Karen Nash has written her blog up, and you can find that here.  Hailey Fletcher’s blog is here.  Nick Ham took photos, including the ones on this page, and you can find the rest here.  There are a few more photos on the NAV4 Facebook page here.  Robert Campbell ( was taking photos, and they’re for sale on the Racing Snakes website here.  20% of the sales of Robert’s photos are donated to the Mountain Rescue Association, and he’s also kindly let us use some of his photos to accompany an article on the race that we’re preparing for the next issue of The Fellrunner.  Jim Imber was also taking photos and they’re for sale on the Racing Snakes website here.  I’ve written up my race, and you can find that below.

The finish at Alston

The finish at Alston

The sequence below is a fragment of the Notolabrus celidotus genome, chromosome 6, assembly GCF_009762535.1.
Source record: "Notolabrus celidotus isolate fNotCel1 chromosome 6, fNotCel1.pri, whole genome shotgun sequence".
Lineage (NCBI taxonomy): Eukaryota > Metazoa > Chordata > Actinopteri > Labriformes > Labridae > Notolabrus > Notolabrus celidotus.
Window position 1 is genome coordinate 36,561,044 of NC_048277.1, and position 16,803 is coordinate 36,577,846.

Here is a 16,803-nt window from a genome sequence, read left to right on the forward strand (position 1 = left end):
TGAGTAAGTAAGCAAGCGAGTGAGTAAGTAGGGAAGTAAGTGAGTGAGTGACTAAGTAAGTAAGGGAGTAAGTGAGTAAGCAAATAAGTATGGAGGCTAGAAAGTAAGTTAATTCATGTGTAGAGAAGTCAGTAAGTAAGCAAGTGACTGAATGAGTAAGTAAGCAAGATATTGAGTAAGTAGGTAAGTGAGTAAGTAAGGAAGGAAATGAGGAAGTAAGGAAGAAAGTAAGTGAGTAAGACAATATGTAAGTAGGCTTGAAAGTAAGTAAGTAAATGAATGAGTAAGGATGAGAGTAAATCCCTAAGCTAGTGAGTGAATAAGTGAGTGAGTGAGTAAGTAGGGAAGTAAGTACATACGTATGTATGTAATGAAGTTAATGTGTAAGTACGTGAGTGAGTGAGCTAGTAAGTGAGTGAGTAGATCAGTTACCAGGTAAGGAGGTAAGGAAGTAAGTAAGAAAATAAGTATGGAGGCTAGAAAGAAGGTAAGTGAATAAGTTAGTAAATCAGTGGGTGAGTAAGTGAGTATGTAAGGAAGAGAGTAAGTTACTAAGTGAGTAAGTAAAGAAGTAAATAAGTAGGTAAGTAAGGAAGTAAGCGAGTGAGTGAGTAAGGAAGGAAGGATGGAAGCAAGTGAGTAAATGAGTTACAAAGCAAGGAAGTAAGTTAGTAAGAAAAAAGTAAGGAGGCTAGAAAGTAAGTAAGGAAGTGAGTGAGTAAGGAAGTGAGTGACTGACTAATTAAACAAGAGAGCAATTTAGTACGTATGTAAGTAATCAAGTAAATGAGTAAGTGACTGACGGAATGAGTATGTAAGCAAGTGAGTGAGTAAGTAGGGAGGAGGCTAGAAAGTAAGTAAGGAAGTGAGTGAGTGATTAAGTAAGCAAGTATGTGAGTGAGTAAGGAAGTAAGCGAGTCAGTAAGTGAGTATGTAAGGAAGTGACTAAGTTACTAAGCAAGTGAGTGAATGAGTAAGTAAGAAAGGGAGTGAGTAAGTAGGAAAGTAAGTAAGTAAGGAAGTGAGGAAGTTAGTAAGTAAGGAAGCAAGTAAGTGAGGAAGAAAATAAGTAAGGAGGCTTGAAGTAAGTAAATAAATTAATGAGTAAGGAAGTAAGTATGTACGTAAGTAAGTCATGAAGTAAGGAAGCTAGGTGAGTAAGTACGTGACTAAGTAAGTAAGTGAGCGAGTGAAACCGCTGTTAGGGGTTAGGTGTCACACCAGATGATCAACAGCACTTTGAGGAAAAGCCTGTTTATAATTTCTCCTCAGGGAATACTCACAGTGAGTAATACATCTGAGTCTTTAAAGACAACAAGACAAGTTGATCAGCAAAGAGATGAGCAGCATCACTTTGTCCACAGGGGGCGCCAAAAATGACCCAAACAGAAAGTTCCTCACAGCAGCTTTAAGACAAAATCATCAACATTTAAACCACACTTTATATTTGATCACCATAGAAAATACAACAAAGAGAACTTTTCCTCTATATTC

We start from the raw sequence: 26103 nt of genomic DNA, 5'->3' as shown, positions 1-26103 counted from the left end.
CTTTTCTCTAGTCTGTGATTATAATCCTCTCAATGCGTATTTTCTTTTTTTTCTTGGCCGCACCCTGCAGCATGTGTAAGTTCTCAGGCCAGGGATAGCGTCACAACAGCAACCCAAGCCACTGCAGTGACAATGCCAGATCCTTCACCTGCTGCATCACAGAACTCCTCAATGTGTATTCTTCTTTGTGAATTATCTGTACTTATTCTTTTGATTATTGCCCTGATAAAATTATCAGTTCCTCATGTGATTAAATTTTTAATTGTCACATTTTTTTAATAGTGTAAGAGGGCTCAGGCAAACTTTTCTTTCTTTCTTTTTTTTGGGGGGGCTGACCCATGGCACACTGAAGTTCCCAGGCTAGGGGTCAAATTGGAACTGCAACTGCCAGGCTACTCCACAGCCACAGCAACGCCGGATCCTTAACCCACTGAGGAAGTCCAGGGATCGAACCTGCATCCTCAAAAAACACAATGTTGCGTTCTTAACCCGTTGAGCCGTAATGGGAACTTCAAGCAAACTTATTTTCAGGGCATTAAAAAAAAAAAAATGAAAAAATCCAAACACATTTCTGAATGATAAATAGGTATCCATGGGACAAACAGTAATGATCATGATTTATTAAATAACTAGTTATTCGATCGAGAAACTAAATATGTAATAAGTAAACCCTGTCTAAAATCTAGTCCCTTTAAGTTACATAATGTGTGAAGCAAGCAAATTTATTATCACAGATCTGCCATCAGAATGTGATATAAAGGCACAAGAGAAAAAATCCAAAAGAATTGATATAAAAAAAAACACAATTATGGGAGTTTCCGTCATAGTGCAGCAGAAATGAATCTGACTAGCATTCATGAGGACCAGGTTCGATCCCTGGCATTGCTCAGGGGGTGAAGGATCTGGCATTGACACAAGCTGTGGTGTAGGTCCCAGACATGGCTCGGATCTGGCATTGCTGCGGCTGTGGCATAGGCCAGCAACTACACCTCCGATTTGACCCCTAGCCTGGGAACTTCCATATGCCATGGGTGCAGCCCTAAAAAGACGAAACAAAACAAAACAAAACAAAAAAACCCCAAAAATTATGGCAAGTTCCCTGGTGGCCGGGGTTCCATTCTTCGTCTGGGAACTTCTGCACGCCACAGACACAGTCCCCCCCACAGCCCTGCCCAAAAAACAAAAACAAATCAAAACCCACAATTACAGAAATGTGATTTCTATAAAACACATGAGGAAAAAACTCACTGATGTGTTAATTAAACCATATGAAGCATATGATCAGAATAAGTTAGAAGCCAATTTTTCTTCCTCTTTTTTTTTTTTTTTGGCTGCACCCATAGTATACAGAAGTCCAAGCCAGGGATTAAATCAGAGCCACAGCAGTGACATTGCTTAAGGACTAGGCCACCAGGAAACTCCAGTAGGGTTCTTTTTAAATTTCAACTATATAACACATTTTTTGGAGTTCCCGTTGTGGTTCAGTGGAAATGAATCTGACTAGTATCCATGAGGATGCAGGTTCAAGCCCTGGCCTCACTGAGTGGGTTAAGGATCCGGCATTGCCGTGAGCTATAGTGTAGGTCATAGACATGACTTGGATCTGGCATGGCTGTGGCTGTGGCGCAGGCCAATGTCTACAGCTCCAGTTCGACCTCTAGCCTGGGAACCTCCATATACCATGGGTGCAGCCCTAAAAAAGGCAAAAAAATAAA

Andy’s race report

The day started well, with a leisurely breakfast at Alston Youth Hostel, hosted by race organiser Joe Faulkner.  I stuck to toast and tea, but there were porridge, boiled eggs, freshly brewed coffee available.  It felt more like being in a well-run B&B than a normal pre-race registration venue.  By 8am we’d all wandered down the lane and onto the coach to take us south to Teesdale.  The race start was by Bowlees visitor centre near Low Force waterfall, and we milled around there for a while, queuing for the toilets and sniffing out the weather.  It appeared to be pretty much ideal conditions, seeming almost to good to be true.  Cool but not cold, no wind to speak of, no sign of rain to come.  Like a few others I made a last minute decision to set off in just t-shirt and shorts, and it turned out to be the right option, feeling good all day.  We all posed for a few photos at the start, and then at 9 we were off across the first field and down to cross the Tees.